Rosemont, Ill., September 5, 2006 -- A new American Academy of Pediatrics (AAP) report1 released today in Pediatrics recommends children with lactose intolerance* include dairy foods as part of a healthy diet in order to get enough calcium, vitamin D, protein and other nutrients essential for bone health and overall growth. The report cautions that lactose intolerance should not require total avoidance of dairy foods.
In fact, the report cites research indicating that many children who are sensitive to lactose can drink small amounts of milk without discomfort, especially when consumed with other foods. Dairy foods that are often well tolerated include hard cheese, such as Cheddar or Swiss, yogurt containing live active cultures, and lactose-free or lactose-reduced milk.
"While calcium-fortified beverages and other foods can provide an alternative source of calcium, the report reinforces that they do not provide an equivalent nutrient package to dairy foods like milk, cheese and yogurt," said Ann Marie Krautheim, registered dietitian and senior vice president of nutrition and health promotion at the National Dairy Council. "We hope this report will further educate parents on how to continue to include dairy in the diets of children sensitive to lactose and also help improve their nutrient intake."
As confirmed by this report, patients who think they may be sensitive to lactose should talk with their doctors for a full evaluation, as dietary history alone is an unreliable tool for diagnosing the condition.
The AAP recommendation for children and adolescents with lactose intolerance to choose dairy foods first for overall diet quality and adequate intake of many nutrients is consistent with guidance found in the 2005 Dietary Guidelines for Americans2 and from the National Medical Association3, the largest African American physicians group in the country. For those who have trouble digesting lactose, the following tips can be used to help keep dairy in the diet:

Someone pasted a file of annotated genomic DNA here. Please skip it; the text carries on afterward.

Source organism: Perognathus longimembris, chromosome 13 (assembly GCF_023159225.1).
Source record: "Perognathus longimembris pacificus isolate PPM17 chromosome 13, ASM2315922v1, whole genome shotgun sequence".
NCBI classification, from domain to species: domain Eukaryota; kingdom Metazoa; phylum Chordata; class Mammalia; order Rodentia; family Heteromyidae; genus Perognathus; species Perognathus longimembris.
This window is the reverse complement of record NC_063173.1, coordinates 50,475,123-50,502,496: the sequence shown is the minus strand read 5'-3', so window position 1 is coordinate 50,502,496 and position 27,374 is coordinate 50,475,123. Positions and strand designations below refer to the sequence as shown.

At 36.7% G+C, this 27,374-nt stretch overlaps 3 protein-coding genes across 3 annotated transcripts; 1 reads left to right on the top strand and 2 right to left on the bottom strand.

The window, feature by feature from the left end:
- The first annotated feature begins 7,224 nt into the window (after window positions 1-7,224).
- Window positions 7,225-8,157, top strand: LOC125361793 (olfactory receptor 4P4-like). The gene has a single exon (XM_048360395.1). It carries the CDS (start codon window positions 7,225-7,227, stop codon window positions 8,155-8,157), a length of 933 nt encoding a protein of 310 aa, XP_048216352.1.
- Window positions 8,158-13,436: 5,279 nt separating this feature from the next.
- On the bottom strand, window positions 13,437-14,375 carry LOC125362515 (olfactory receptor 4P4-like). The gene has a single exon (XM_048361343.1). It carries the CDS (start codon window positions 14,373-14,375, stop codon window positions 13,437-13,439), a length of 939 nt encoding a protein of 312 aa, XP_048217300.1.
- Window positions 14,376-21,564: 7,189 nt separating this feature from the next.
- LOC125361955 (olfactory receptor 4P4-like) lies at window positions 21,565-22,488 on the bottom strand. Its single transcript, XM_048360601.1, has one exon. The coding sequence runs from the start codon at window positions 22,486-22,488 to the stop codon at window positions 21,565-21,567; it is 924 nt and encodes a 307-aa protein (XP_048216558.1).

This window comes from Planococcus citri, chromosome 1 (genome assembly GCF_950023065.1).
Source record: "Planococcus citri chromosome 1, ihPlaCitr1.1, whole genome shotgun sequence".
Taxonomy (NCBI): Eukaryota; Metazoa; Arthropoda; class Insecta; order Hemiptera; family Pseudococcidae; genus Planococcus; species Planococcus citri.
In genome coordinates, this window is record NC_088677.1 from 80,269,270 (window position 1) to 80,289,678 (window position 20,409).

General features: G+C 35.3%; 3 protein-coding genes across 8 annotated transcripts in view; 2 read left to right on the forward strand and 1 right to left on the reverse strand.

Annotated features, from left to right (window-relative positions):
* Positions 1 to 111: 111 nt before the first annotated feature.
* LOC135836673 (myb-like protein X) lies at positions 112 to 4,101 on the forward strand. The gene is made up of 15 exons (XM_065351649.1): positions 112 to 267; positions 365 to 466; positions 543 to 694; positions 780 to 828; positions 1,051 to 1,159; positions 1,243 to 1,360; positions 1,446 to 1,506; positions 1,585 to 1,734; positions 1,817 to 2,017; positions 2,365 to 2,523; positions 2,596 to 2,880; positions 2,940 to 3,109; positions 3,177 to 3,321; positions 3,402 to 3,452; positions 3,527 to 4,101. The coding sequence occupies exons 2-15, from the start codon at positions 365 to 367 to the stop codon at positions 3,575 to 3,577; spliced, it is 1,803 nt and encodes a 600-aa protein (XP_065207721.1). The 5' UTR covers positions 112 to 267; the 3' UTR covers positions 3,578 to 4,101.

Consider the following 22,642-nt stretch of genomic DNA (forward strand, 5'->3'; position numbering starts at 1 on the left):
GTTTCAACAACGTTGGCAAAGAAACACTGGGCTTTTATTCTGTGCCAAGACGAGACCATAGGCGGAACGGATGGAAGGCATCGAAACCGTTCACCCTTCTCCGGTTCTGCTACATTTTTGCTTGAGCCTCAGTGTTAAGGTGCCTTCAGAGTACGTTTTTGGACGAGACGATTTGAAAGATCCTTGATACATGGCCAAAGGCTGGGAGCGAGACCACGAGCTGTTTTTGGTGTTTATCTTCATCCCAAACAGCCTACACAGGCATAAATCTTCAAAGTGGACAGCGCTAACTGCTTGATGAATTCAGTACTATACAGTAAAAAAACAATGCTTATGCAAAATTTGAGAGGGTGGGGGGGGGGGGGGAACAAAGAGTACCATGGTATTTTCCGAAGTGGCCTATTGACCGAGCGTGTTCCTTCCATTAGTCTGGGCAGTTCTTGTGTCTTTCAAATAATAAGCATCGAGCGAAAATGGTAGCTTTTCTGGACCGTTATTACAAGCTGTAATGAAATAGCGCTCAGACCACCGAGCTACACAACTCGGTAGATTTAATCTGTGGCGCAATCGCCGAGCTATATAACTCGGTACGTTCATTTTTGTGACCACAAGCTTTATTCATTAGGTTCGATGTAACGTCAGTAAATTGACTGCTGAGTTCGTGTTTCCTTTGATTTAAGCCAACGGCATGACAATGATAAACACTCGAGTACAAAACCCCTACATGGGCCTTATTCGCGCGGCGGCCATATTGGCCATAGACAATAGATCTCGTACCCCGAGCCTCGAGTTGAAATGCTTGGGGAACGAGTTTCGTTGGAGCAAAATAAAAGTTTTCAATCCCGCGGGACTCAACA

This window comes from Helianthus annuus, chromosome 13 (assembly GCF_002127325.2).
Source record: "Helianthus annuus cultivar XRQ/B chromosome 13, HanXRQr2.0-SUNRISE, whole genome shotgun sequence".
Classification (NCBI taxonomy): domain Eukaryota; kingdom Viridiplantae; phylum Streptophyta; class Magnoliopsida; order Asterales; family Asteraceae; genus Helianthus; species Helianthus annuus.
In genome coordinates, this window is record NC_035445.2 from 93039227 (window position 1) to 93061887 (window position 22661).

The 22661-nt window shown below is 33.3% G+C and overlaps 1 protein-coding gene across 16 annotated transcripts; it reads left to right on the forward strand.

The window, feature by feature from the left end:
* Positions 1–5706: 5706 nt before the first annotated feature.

- Drink milk with food
- Aged cheeses like Cheddar and Swiss are low in lactose
- Introduce dairy slowly. Gradually increase the amount
- Reduce it. Enjoy lactose-free milk and milk products
- Yogurt with live and active cultures helps digest lactose
- Lactose intolerance is a clinical syndrome with one or more of the following symptoms: abdominal pain, diarrhea, nausea, flatulence, and/or bloating after the ingestion of lactose or lactose-containing substances. The extent of the occurrence of the above symptoms is dependent on the amount of lactose consumed, the degree of lactase deficiency and the types of lactose containing foods.
- Lactase is an enzyme which enables people to digest lactose, the primary carbohydrate (sugar) naturally found in cow's milk. The inability to digest lactose often results from a deficiency of the lactase enzyme.
- The report focuses on primary lactose intolerance, the most common type and genetically determined. Symptoms of primary lactose intolerance do not usually become apparent until late adolescence or early adulthood.
- Lactose intolerance should not be confused with milk allergies. For more information, please visit www.nationaldairycouncil.org.
Sources: 1. American Academy of Pediatrics, Lactose intolerance in infants, children, and adolescents. Pediatrics. 2006; 118 (3):1279-1286. 2. HHS and USDA, Dietary Guidelines for Americans, 2005. 3. Wooten, W, et. al. The Role of Dairy and Dairy Nutrients in the Diet of African Americans. Journal of National Medical Association. 2004; 96(12):20S-24S.
About the National Dairy Council
The National Dairy Council® was founded in 1915 and conducts nutrition education and nutrition research programs through national, state and regional Dairy Council organizations, on behalf of America's dairy farmers.
The American Dairy Association/National Dairy Council (ADA/NDC) is managed by Dairy Management Inc., the nonprofit domestic and international planning and management organization responsible for increasing demand for U.S.-produced dairy products on behalf of America's dairy farmers.